So, with that, I’m here to talk about Phantasmaburbia, a long-name game that appears capable of going the distance. To summarize, the year is 201X (twenty-X-teen), and the small modern neighborhood of Owl Creek has suddenly been overrun with ghosts. No one knows exactly why or how just yet. Four local kids, assisted by spirits of their ancestors, will group together on a suburban adventure to save the place they call home.

I’ve only gotten far enough in the game–roughly two hours and change–to have three kids in my party. I named the first boy Todd, the goth girl Rayne, and the gun-wielding, blonde-haired kid Drogo. Screenshots from the developer’s website show that the fourth character is another girl, so feel free to leave name suggestions; otherwise, she will be called something dumb, like Jam.

Anyways, it’s an RPG, with all the things you’d associate with the genre present. Its strongest element is its battle system, which is seemingly based around the active time battle model, with no room for pausing or breathing. Best plan your attacks before you even select them or the enemy, which consists of things like Catdavers and Roadents, might slip in an extra swipe. It makes for lively fights, but alas, many are over too soon, and the battle music takes a few seconds to really kick in and sound amazing. There are some other special elements to battles that involve you clicking dangerous tentacles away or loading bursts of light into a spectral gun, all timing-based.

The graphics are perfunctory, if not elementary. This is not a slam against Phantasmaburbia, as its story and gameplay more than carry the title forward, and graphics never are everything. Am I right, Minecraft? Anyways, there’s quite a bit of dialogue here, and the best is between each kid and their respective spiritual assistant ancestor. Everyone speaks in an Animal Crossing-like fashion, just making noise, but don’t take that as a reason to rush through the dialogue. The ghosts are particularly well-written, showing off their unique personalities.

It seems like most of Phantasmaburbia is spent either outside or underground in weird space/time dimension dungeons. These are where the puzzles are, as each ghost can interact here in a different way. For instance, one ghost can highlight invisible panels to walk on, and another can take over animals to move them onto special tiles. I suspect that once all four kids meet up and are one team, a lot of dungeon levels will involve switching between different ghosts to get everybody from point A to point B.

Oh, and one really small touch that I liked are the garage door motion sensor lights. You go near them, they go on. You walk away, they go off. It’s especially great when you’re nearby and see a wild animal trigger them. I don’t know. It’s the small stuff that can make a world feel big, and despite its rather generic look at times, Phantasmaburbia seems like a fully realized place, one I look forward to exploring more. Though that means I have to figure how to properly use Todd and Drogo to beat the current boss I’m stuck on. But for this sleek and somewhat goofy RPG, trying again is a must.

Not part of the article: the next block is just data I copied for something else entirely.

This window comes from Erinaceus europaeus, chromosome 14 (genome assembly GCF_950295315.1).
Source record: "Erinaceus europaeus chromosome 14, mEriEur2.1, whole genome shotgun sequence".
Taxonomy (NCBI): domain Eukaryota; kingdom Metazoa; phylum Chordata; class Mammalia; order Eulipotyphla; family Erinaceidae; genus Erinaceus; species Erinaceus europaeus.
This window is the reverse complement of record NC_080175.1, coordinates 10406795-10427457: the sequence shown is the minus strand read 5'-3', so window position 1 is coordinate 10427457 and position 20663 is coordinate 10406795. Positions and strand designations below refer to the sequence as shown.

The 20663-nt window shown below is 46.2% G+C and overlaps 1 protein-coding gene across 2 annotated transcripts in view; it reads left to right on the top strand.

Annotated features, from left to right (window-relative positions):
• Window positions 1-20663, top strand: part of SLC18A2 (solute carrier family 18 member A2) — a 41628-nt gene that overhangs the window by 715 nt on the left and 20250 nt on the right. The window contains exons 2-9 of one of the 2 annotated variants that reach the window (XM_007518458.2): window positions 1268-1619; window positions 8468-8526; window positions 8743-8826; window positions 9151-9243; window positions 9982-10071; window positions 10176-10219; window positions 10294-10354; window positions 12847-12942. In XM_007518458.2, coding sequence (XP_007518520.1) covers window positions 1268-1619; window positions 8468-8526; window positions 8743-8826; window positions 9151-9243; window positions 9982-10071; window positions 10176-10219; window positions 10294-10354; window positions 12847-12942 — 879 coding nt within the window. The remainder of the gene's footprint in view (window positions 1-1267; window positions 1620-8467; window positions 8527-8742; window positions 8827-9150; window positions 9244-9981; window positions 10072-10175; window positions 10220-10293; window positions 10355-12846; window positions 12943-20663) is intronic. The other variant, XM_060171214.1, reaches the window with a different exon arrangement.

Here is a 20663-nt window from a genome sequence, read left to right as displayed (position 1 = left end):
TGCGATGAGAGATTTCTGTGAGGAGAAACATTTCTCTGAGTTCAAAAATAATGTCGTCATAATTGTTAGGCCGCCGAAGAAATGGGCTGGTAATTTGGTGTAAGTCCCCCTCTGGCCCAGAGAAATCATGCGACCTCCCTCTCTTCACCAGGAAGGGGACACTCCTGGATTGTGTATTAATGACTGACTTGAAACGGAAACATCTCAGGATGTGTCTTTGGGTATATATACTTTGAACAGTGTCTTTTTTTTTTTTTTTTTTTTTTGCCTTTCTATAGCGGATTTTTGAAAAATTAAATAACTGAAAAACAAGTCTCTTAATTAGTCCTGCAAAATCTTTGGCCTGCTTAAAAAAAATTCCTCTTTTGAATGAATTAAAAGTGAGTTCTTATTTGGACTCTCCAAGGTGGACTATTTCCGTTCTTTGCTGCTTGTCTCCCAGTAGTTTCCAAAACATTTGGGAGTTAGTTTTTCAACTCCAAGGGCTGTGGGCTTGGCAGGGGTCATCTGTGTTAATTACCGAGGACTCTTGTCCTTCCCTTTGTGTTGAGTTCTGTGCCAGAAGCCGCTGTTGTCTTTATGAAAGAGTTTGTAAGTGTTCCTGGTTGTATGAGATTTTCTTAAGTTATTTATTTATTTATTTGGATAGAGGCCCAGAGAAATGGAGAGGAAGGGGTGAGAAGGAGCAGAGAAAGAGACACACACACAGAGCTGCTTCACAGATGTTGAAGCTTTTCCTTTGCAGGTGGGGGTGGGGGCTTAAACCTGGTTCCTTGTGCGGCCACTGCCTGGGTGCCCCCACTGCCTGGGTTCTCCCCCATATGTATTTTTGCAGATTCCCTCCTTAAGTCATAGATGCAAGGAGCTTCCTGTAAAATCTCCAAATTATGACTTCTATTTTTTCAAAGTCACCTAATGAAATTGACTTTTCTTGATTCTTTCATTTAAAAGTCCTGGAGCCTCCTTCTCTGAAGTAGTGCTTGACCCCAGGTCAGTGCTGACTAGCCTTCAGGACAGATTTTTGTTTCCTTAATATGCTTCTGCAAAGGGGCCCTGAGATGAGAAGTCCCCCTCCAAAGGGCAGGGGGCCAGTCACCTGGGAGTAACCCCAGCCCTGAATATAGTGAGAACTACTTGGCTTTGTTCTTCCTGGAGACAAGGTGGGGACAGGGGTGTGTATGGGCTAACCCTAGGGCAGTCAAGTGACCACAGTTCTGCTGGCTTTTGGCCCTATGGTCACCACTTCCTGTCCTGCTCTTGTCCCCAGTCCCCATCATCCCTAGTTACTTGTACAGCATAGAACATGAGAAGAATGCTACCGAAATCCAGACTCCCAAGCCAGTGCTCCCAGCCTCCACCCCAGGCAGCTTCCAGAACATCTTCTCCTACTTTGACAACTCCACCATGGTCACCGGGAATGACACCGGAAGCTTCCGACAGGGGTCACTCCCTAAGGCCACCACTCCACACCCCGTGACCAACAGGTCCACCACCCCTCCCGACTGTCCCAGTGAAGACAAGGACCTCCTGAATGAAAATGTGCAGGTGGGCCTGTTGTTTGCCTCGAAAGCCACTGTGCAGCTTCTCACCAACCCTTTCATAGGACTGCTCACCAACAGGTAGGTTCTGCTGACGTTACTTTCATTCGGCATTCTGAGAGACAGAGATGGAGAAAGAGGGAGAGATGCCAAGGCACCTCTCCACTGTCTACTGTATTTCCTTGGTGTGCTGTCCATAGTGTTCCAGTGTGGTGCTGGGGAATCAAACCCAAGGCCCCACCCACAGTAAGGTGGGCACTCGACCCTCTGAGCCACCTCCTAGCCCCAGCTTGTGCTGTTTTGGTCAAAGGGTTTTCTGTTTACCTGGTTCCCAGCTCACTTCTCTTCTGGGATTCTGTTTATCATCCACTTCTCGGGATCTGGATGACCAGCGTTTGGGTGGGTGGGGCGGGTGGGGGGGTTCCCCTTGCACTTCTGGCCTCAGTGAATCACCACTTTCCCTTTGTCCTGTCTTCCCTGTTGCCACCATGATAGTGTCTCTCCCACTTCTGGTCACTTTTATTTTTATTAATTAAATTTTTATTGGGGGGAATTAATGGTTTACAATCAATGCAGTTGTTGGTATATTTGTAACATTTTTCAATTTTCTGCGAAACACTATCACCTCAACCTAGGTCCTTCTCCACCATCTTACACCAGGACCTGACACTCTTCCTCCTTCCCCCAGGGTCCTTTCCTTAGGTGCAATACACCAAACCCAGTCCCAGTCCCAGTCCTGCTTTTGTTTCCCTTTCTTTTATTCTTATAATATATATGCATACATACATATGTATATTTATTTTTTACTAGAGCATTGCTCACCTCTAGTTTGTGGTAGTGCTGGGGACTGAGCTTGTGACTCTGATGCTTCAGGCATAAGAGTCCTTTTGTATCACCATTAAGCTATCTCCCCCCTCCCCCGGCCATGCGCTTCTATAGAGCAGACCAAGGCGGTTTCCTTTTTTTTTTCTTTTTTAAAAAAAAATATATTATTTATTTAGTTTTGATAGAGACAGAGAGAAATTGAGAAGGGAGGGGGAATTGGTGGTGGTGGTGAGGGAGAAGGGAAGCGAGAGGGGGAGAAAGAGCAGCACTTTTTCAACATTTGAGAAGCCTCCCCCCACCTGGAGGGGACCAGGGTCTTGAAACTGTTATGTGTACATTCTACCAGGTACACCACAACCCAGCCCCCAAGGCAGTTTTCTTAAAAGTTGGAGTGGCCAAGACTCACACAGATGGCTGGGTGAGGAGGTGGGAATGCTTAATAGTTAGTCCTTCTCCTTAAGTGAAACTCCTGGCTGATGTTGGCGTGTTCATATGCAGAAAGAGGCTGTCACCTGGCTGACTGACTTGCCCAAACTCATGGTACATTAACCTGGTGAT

Thoughts on Dinner Date while I wait for my dinner date

Dinner Date impressions

Thankfully, I’ve never been stood up; granted, I’ve only gone out on so many dates in my short time on this planet, and only two of them could really be considered “blind,” with most romantic outings being mutually agreed upon long before it all went down. So I don’t know what that feels like exactly, though I could naturally pull from the emotions I feel over other forms of abandonment and disappointment.

Well, with the latest package from Bundle in a Box, which is called the “Cerebral Bundle,” I now know how it feels to eat a meal for two all alone. Before I get to that, let me list everything you get if you beat the average price, which you totally should:

  • Vampires!
  • Dinner Date
  • Phantasmaburbia
  • Necrotic Drift Deluxe
  • Dédale De Luxe
  • J.U.L.I.A.
  • I Get This Call Every Day
  • Cognition, Ep.1: The Hangman
  • Reversion – The Meeting

Whew. That’s nine games, and before dropping some coin on the bundle, I only ever heard of one thanks to an interesting article over at Giant Bomb. The other eight just look like strange ol’ names to me, and of them, I was initially drawn to try out Dinner Date first. Why? Well, it had the easiest name to digest, one which seemed to summarize itself in a single breath. I do hope to at least give each other game a try, especially J.U.L.I.A.,but knowing me and my awesome skills at multitasking and collecting more games than I know what to do with…well, not in a month of Sundays.

In short, Dinner Date has you exploring the subconsciousness of protagonist Julian Luxemburg as he sits at his dinner table, which is set for two, waiting for his date Meiko to arrive. As the night progresses and Meiko is nowhere to be seen, his thoughts continue to unfold  more frantically, and we learn about the worries that trouble him, many of which are not necessarily related to being stood up. Now, you experience this in a pretty non-traditional manner, slipping into Luxemburg’s mind with some control over his hands and movements. Think Being John Malkovich, but with keyboard button prompts. Via a first-person perspective, you can look at the clock, eat some bread, drink a glass of wine, smoke a cig, tap your fingers, stretch, and so on–all while Luxemburg mumbles and groans about his woes, quietly at first and then ultimately peaking after too much wine loosens his lips. Occasionally, I was unable to hear what he said, but his tone more than made his frustration cleared.